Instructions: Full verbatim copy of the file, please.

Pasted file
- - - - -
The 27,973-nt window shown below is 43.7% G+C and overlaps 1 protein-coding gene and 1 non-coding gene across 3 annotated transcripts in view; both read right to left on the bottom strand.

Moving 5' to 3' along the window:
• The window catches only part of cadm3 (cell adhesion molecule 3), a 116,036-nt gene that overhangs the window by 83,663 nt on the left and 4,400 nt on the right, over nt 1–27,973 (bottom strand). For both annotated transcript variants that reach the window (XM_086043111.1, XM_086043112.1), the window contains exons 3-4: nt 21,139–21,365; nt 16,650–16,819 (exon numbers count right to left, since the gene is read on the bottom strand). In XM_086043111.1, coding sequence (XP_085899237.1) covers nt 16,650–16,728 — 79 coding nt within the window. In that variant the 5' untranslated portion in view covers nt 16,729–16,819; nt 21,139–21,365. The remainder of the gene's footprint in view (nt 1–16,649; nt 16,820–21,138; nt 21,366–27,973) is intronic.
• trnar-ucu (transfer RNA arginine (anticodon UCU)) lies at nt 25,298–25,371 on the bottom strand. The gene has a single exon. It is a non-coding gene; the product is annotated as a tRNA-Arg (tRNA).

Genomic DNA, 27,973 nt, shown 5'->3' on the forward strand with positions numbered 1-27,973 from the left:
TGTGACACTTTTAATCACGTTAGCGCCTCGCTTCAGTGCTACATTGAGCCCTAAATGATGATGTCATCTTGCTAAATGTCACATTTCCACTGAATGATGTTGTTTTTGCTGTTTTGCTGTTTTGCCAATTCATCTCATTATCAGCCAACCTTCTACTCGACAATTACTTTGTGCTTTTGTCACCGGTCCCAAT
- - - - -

The 27,973-nt window shown below is 43.7% G+C and overlaps 1 protein-coding gene and 1 non-coding gene across 3 annotated transcripts in view; both read right to left on the bottom strand.

Moving 5' to 3' along the window:
• The window catches only part of cadm3 (cell adhesion molecule 3), a 116,036-nt gene that overhangs the window by 83,663 nt on the left and 4,400 nt on the right, over nt 1–27,973 (bottom strand). For both annotated transcript variants that reach the window (XM_086043111.1, XM_086043112.1), the window contains exons 3-4: nt 21,139–21,365; nt 16,650–16,819 (exon numbers count right to left, since the gene is read on the bottom strand). In XM_086043111.1, coding sequence (XP_085899237.1) covers nt 16,650–16,728 — 79 coding nt within the window. In that variant the 5' untranslated portion in view covers nt 16,729–16,819; nt 21,139–21,365. The remainder of the gene's footprint in view (nt 1–16,649; nt 16,820–21,138; nt 21,366–27,973) is intronic.
• trnar-ucu (transfer RNA arginine (anticodon UCU)) lies at nt 25,298–25,371 on the bottom strand. The gene has a single exon. It is a non-coding gene; the product is annotated as a tRNA-Arg (tRNA).

Genomic DNA, 27,973 nt, shown 5'->3' on the forward strand with positions numbered 1-27,973 from the left:
TGTGACACTTTTAATCACGTTAGCGCCTCGCTTCAGTGCTACATTGAGCCCTAAATGATGATGTCATCTTGCTAAATGTCACATTTCCACTGAATGATGTTGTTTTTGCTGTTTTGCTGTTTTGCCAATTCATCTCATTATCAGCCAACCTTCTACTCGACAATTACTTTGTGCTTTTGTCACCGGTCCCAAT